Michigan Poses Crucial Test for Romney
Rick Santorum couldn’t get out of his own way last week. As has been the case with the non-Romney du jour, he has not stood up well to increased scrutiny. He had a weak appearance in the debate. He was hammered from both sides by Romney and Ron Paul. In his defense of earmarks, which was actually one of his most cogent moments during the debate, he seemed to confirm that he was a Washington insider and a political hack. Similarly, when he defended his vote for No Child Left Behind as him being a ‘team player’, an argument that should carry a lot of water, he weakened himself in the eyes of the Tea Party, which blames capitulating Republicans as much as Democrats for the spiraling debt. Then Drudge exposed that he claimed the Devil was coming after America, further cementing his image as a religious fanatic. To top off a miserable week, he claimed on Sunday that the separation of church and state made him physically ill. Santorum is a hot mess, he seems simply unable to walk back his extreme views. But maybe that’s what makes him popular, in contrast to Romney he seems like he has character, and he’s not scared to state his opinions regardless of how popular they are.
It seemed Mitt Romney had put away Santorum, and was on the road to finally wrapping up the nomination. After trailing in a poll of Michigan at the start of last week, Mitt came back and seemed to be headed to a comfortable win. Now polls show it to be a dead heat, and it promises to be a long night in Michigan as the votes are totaled. Again, this is a testament to Romney’s fundamental weakness. The fact that he has not been able to seal the deal in such a weak Republican field, despite having every institutional advantage, is a condemnation of his abilities as a candidate. Santorum is a weak candidate, a big government conservative, who is essentially unelectable. But Romney can’t put him away. Santorum’s lucky that he got hot at the right time, like an overachieving sports team, but he wouldn’t be able to have sustained success if the Romney campaign wasn’t decaying.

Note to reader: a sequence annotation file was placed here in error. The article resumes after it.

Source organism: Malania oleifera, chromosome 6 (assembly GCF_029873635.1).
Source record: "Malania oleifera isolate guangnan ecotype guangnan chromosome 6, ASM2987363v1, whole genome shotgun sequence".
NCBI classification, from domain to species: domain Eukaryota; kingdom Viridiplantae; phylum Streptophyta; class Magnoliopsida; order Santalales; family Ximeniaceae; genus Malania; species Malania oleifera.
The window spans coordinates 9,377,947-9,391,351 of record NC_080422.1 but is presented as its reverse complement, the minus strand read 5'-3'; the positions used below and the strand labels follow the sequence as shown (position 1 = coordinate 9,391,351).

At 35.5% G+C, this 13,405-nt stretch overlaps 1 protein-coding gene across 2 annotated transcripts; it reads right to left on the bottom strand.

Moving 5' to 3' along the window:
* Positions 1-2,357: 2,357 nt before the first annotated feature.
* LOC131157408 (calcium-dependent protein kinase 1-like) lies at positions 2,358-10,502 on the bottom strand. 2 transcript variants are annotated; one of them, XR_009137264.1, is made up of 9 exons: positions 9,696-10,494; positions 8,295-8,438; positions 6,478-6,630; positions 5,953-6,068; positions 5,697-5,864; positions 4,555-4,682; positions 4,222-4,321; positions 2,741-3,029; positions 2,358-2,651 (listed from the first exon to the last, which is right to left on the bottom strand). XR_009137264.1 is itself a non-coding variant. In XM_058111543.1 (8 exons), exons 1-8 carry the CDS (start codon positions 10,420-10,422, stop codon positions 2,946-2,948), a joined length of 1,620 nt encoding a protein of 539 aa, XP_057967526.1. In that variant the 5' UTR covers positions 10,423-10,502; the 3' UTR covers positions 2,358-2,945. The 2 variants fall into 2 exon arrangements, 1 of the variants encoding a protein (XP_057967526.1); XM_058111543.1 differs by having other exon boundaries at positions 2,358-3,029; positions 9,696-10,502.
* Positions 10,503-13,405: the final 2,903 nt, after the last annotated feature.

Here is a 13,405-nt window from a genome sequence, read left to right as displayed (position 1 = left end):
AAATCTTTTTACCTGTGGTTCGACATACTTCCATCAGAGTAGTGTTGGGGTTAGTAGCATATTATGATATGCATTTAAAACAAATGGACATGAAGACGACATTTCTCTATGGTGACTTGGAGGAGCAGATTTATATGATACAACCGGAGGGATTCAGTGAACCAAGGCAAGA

Mitt’s latest gaffe is his declaration that his wife drives “a couple of Cadillacs.” At some point you’ve got to start feeling bad for Mitt. It’s hard to watch him parade himself in front of the American people, saying one off key thing after another. It’s hard to watch him try and be a retail politician when he seems unable to carry on a conversation like a normal human. It seems he isn’t well versed on the normal etiquette of human interaction. The George Bush and Karl Rove axis had a strategy where they tried to turn their weaknesses into strengths by beating them into the ground. For instance, George Bush’s disgraceful AWOL from the Texas Air National Guard during the Vietnam War, was neutralized by the Swiftboating of John Kerry. Maybe Romney is trying a similar strategy with his wealth, but he’s not nearly as politically skilled as George Bush. Bush was an idiot, but he was relatable. Romney may well be a smart man, but he’s got no social skills, and is unable to articulate his intelligence. And so a political non-entity like Santorum, who’s attractive to a relative pittance of the electorate is able to appear as an attractive alternative. Romney must thank the angel Moroni every night that no credible candidate, such as Mike Huckabee, wanted to join the race.
So we wait for Michigan and Arizona tonight. Michigan is one of Romney’s home states, a place he carried in 2008, and he’s outspent Santorum there 2 to 1. It’s also the home of the automotive sector, which Romney opined should be left to go bankrupt. It’s also a state with an open primary, and it seems some Democrats are willing to cross the aisle and vote for Santorum. Whether theses are “Reagan Democrats” or folks who are trying to further the chaos of the Republican primary is a little unclear, but either way it should boost Santorum. The media narrative is that a Santorum win would be disastrous to Romney, and surely the lamestream media would play it that way. I remain unconvinced that the Republican establishment would allow a Santorum candidacy, which would prove unelectable and damaging to down ticket races. If Santorum wins, I think we can expect yet another Gingrich resurgence, he came off strangely likable in the last debate.
Romney seems poised for a big win in Arizona, but it won’t staunch the bleeding if he loses in Michigan. Romney argues that he doesn’t get the support of the right wing because “I’m not willing to light my hair on fire to try and get support. I am what I am.” This would be a cogent argument if Romney actually had moderate positions, but he doesn’t. He embraces the hard right. A better analogy might be that he does set his hair on fire, but the hard right doesn’t seem to think he’s doing it right, or maybe they believe he’s bought an expensive, life-like wig, and he’s set that on fire. It should be an exciting night, and an exciting couple of weeks, as the process moves on to Super Tuesday.
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